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AIL influence serves Ireland U20s well as McNamara looks for more

“Without it, the 20s would be in serious strife”
Feb 3rd 2020, 6:45 AM 6,011 2

HUGE POSITIVES, BUT room for improvement, would about sum up head coach Noel McNamara’s assessment of Ireland U20s’ 38-26 opening night win over Scotland.

The Leinster academy director applied the dual-sided razor to several aspects. Be it the two-try match-winner Jack Crowley, the tenacious Ulster wing Ethan McIlroy or the defence as a unit.

Thomas Ahern was one of the few to emerge without caveats, though the question was framed around the second row’s remarkable pace and there was no room to question that after his gallop for Ireland’s fifth try.

Yet through McNamara’s review of Ahern and Crowley alike, he often finds himself reflecting back to their exploits in the All-Ireland League.

“Without it, the 20s would be in serious strife. It’s an absolutely fantastic competition for young players,” McNamara says when a scribe points out how often he has mentioned the AIL in the space of a few short minutes.

“You look at every single one of them out there and every one of them have already played consistently for their club.

“And not just played, but performed. It’s challenging playing with men, against men.”

Indeed, the Clare man’s opposite number Sean Lineen had noted pre-match that the SRU have been working to create a bridging structure to carry young players from academies to serious senior rugby and have this season come up a Super 6s tournament to run parallel to their Premiership.

“We’re lucky we have it. We have some excellent coaches and we have some really, really good level of competition. I’m hugely grateful for the competition and for what it does for young players.”

From Crowley’s run at the reins with Cork Con, Ahern’s time with Shannon, or Trinity pair Joe McCarthy and Luis Faria. The AIL plays an under-appreciated role as a springboard for elite Irish rugby talent. And for those who fall short of international or the pro ranks, it is there as a net. A tether for rugby that extends far from the top echelon.

“I think communication is really important and I think that’s something which is improving all the time,” adds McNamara.

“I think for the development of our young players, for the development of our academy players, I can’t stress enough how important the AIL is. For us, it’s about continuing to improve the level of communication and the season calendar I think is the key.”

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jack-crowley Cork Con's Jack Crowley during Friday's win over Scotland. Source: James Crombie/INPHO

Clubs across the island will have to do without their brightest young talent in the weeks ahead, but the U20 Six Nations is an excellent proving ground. Matching up against their international peers with large attendances and TV audiences watching on is invaluable experience.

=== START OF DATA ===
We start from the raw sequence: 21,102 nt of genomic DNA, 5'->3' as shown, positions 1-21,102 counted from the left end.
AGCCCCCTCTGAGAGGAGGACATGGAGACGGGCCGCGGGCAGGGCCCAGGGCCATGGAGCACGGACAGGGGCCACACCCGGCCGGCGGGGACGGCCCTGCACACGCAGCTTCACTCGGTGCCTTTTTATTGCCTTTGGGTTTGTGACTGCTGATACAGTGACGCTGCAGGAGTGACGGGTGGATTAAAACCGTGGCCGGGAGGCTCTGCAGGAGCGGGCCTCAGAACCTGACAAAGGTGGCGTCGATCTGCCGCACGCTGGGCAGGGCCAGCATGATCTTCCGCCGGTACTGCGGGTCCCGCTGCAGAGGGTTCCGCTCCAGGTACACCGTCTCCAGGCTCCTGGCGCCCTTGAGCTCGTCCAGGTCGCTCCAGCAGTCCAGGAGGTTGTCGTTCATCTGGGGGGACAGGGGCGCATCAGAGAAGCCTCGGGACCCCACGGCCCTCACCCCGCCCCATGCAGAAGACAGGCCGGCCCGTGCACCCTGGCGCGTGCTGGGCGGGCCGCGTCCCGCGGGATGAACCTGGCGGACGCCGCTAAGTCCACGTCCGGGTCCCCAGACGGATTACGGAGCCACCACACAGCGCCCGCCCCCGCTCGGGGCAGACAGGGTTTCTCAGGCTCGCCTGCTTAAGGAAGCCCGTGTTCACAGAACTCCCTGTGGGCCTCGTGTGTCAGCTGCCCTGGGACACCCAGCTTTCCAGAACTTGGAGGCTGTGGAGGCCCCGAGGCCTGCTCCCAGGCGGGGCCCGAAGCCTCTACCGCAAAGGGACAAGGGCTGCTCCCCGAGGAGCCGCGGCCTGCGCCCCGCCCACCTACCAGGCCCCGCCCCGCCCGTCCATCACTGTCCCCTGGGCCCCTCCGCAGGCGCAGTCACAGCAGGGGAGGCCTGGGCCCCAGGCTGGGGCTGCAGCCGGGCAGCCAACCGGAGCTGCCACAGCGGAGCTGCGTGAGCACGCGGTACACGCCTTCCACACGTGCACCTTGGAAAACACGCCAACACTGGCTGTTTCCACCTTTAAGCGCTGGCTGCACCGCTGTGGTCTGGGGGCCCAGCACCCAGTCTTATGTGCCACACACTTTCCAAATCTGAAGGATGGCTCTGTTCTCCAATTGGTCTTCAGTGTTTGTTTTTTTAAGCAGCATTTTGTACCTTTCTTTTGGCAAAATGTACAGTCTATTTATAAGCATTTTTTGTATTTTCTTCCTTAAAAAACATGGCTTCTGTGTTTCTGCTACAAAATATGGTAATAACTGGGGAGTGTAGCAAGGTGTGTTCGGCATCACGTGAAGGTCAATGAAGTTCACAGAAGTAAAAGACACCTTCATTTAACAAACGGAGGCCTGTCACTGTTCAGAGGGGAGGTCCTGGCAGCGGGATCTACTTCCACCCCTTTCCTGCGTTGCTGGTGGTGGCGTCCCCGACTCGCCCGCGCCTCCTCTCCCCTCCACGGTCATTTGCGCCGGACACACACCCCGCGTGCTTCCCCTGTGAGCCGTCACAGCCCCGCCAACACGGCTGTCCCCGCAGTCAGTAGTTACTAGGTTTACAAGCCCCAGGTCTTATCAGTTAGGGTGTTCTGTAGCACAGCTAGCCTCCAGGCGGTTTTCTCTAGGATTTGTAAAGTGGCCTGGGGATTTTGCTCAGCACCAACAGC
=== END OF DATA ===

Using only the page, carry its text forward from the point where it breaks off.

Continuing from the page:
McNamara was pleased to see his side perform under scrutiny and also return six tries in difficult conditions against a dangerous Scottish outfit.

“The conditions were challenging, it was a really strong breeze. I thought we played really, really well in the first half. We kept hold of the ball well and exited well a couple of times as well considering the conditions.

“To score those three tries in the first half, we probably went in at half-time feeling that we were in a really good position. 

“In the second half we probably just struggled to control the momentum of the game a little bit. Some of our kicking and some of our decision-making just wasn’t where it needed to be.”

“I think certainly some of our decision-making, particularly around the momentum when we had momentum, maybe using the weather conditions as well, you know, we probably haven’t trained in very windy conditions. Having the indoor surface up in Abbotstown is probably spoiling us a little bit.

gregor-brown-and-brian-deeny Brian Deeny greets his opponents post-match. Source: James Crombie/INPHO

A loss of focus was understandable in Ireland as they produced blistering rugby on either side of half-time to tilt a tight contest their way with brilliant tries from Crowley, Ahern and Andrew Smith.

The reigning champions should be confident when they return to Musgrave Park next weekend to host a Welsh side reeling after defeat to Italy.

“I’ve no doubt Wales will be better for the experience. They’ll be smarting from that,” says the Clare man.

“They don’t lose that often in Colwyn Bay so they’re certainly going to present us with a big challenge next Friday night, I’ve no doubt about that.”

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Sean Farrell

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